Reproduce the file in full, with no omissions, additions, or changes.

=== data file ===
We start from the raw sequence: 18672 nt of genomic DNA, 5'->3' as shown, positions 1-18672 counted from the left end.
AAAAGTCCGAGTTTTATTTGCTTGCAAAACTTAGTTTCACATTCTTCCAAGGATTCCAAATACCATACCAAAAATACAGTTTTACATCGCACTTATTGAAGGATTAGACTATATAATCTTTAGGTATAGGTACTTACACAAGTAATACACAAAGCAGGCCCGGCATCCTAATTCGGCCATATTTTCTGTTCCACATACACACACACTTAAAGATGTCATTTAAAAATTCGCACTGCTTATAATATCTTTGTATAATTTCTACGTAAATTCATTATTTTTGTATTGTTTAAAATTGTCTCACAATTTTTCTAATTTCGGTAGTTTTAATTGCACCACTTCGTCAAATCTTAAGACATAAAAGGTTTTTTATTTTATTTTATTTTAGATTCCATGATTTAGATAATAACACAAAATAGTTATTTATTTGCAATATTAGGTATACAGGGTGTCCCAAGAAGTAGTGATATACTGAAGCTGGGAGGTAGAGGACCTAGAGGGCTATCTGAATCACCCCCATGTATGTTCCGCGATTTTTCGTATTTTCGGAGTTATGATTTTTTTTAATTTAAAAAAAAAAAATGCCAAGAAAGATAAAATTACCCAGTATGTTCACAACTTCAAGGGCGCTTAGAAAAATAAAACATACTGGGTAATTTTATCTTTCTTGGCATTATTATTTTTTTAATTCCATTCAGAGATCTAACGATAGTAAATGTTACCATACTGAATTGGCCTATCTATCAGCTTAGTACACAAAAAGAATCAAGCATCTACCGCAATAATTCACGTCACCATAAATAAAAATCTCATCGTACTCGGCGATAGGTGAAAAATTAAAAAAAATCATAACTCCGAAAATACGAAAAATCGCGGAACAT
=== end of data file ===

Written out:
We start from the raw sequence: 18672 nt of genomic DNA, 5'->3' as shown, positions 1-18672 counted from the left end.
AAAAGTCCGAGTTTTATTTGCTTGCAAAACTTAGTTTCACATTCTTCCAAGGATTCCAAATACCATACCAAAAATACAGTTTTACATCGCACTTATTGAAGGATTAGACTATATAATCTTTAGGTATAGGTACTTACACAAGTAATACACAAAGCAGGCCCGGCATCCTAATTCGGCCATATTTTCTGTTCCACATACACACACACTTAAAGATGTCATTTAAAAATTCGCACTGCTTATAATATCTTTGTATAATTTCTACGTAAATTCATTATTTTTGTATTGTTTAAAATTGTCTCACAATTTTTCTAATTTCGGTAGTTTTAATTGCACCACTTCGTCAAATCTTAAGACATAAAAGGTTTTTTATTTTATTTTATTTTAGATTCCATGATTTAGATAATAACACAAAATAGTTATTTATTTGCAATATTAGGTATACAGGGTGTCCCAAGAAGTAGTGATATACTGAAGCTGGGAGGTAGAGGACCTAGAGGGCTATCTGAATCACCCCCATGTATGTTCCGCGATTTTTCGTATTTTCGGAGTTATGATTTTTTTTAATTTAAAAAAAAAAAATGCCAAGAAAGATAAAATTACCCAGTATGTTCACAACTTCAAGGGCGCTTAGAAAAATAAAACATACTGGGTAATTTTATCTTTCTTGGCATTATTATTTTTTTAATTCCATTCAGAGATCTAACGATAGTAAATGTTACCATACTGAATTGGCCTATCTATCAGCTTAGTACACAAAAAGAATCAAGCATCTACCGCAATAATTCACGTCACCATAAATAAAAATCTCATCGTACTCGGCGATAGGTGAAAAATTAAAAAAAATCATAACTCCGAAAATACGAAAAATCGCGGAACAT